As this description suggests, our anchorage point was lovely – the water like glass. It was clear that we were in for a great snorkel today but a dry landing was in store before that.
Our landing onto Fernandina Island didn’t disappoint with us viewing the largest groups of marine iguanas found in the Galápagos. They are camouflaged so well you often only realise they’re there when the ‘rocks’ move. It’s quite cute the way they cuddle each other to keep warm after their swims to find food; the rock algae. The sea lions were frolicking by the rocks and green sea turtles kept bobbing their heads up to see who was around. There were also some new birds – the blue headed heron and the Galápagos hawk.
The hitch-hiking on our zodiac by one of the flightless cormorants (endemic to the Galápagos) got us a little concerned about the temperature of the water given the water birds that don’t fly don’t want to get in!
So, armed with wetsuits (for most of us) we headed for the rocks. It is quite an experience to snorkel with the turtles – they look as prehistoric under the water as they do above it. Having then experienced these lovely creatures in their natural habitat I was the first to succumb to the cold water opting instead for the comfort of the zodiac and a touch of sun baking.
The afternoon was spent having a zodiac ride along the cliffs to see a bit of blue footed booby love action. The male boobies whistle and then do a little hop from foot to foot to attract over the female boobies. The female shows her interest by drawing up her wings, the love-making is done and then, as our guide Victor says, “he goes for a smoke!”. We disembarked again onto Isabela Island where we walked up around a part of the Charles Darwin Volcano and Darwin Lake. Darwin had made a stop to this place during his four year journey on the HMS Beagle with Captain FitzRoy. Darwin was in the Galápagos for 19 days during the journey and it was here in Galápagos that it is said his theory on the origin of the species was borne and the notion that animals adapt to their environments.
I made the decision to sleep on the top deck for our overnight motoring back to Santiago Island. Armed with two blankets and my pillow I wrapped myself cocoon-like waking a few times as we hit some rougher seas. The sprinkle of rain sent some down to their bunks but I tucked in some more and enjoyed the cool breezes.
Our last full day of exploring the Galápagos. We visited an area of Santiago Is that had been used some 50 -70 years ago as a township for folk who were involved in the extraction of salt from a nearby volcano crater. Only some of the bricks of an old house remain and the introduced domestic animals have thankfully long gone through the eradication programs applied by the Ecuadorian government.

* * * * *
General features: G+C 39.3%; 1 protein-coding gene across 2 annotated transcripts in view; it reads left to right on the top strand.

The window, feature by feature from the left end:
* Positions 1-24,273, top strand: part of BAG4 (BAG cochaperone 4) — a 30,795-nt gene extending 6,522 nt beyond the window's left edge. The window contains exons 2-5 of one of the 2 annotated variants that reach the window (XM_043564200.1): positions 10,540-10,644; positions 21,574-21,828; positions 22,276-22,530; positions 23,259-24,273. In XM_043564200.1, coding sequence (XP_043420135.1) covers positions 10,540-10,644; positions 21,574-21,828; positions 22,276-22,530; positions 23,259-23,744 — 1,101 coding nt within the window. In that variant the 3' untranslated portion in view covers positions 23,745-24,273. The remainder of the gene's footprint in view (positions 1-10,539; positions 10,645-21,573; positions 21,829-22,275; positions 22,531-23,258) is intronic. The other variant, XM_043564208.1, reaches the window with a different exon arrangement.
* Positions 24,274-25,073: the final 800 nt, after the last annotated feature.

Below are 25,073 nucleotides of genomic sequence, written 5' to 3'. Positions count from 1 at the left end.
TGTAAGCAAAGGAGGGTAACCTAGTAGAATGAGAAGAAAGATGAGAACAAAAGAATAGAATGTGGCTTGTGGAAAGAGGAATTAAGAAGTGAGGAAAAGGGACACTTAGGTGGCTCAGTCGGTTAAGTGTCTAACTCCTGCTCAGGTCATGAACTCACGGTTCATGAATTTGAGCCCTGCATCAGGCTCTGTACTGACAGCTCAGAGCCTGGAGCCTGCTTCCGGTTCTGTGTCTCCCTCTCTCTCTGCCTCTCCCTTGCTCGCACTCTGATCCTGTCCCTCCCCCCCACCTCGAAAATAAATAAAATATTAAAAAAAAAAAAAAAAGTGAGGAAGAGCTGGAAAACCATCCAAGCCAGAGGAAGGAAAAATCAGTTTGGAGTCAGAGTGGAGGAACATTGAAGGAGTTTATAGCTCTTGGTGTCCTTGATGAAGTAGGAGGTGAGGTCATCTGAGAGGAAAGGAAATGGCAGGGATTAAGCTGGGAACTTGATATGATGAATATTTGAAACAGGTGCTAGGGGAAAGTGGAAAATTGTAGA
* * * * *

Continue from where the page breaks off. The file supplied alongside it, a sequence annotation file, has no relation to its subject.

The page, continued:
The walk along the rocks of the Island was spent watching the playful fur seals (which are really sea lions) in the rocky pools and the marine iguanas basking in the sun amongst the red crabs. We were treated to an exhibition of the fishing skills of the blue footed boobies – circling high in the sky and then diving commando-style straight at the fish below. This area also had some American Oystercatchers, distinguishable by their bright red beaks.
We snorkelled off the black sands of the beach to spot some new varieties of fish and this time some black-tipped sharks. Thankfully we were now away from the Humboldt Current (will be known to those who enjoyed Nemo) so the wetsuits weren’t needed.
We motored around to Rabida Island (named for its red rock) where we disembarked for our last snorkelling for the trip. As usual, the water was really clear allowing us to swim with beautiful schools of fish. A walk along the red sand for a spot of fur seal spotting and a walk up around the hill and we were finished exploring for the day. Everyone was noticeably pensive through the day; I think it was the realisation that this lovely cruise was coming to an end.
The last night was spent enjoying some cold beers and memories of the week that had been.
The abundance of sea and land life has been absolutely amazing. I’ve felt like I’ve had David Attenborough in my ear the whole time and know I have done nothing to match his skilful descriptions of this surreal place. It has been delightful to share the experience with such a lovely group of people. The memories of the cruise will be vivid for a long time (thanks in good part to the wonderful filming and editing talents of Mr Jason Kelly)…..and so will Ricardo….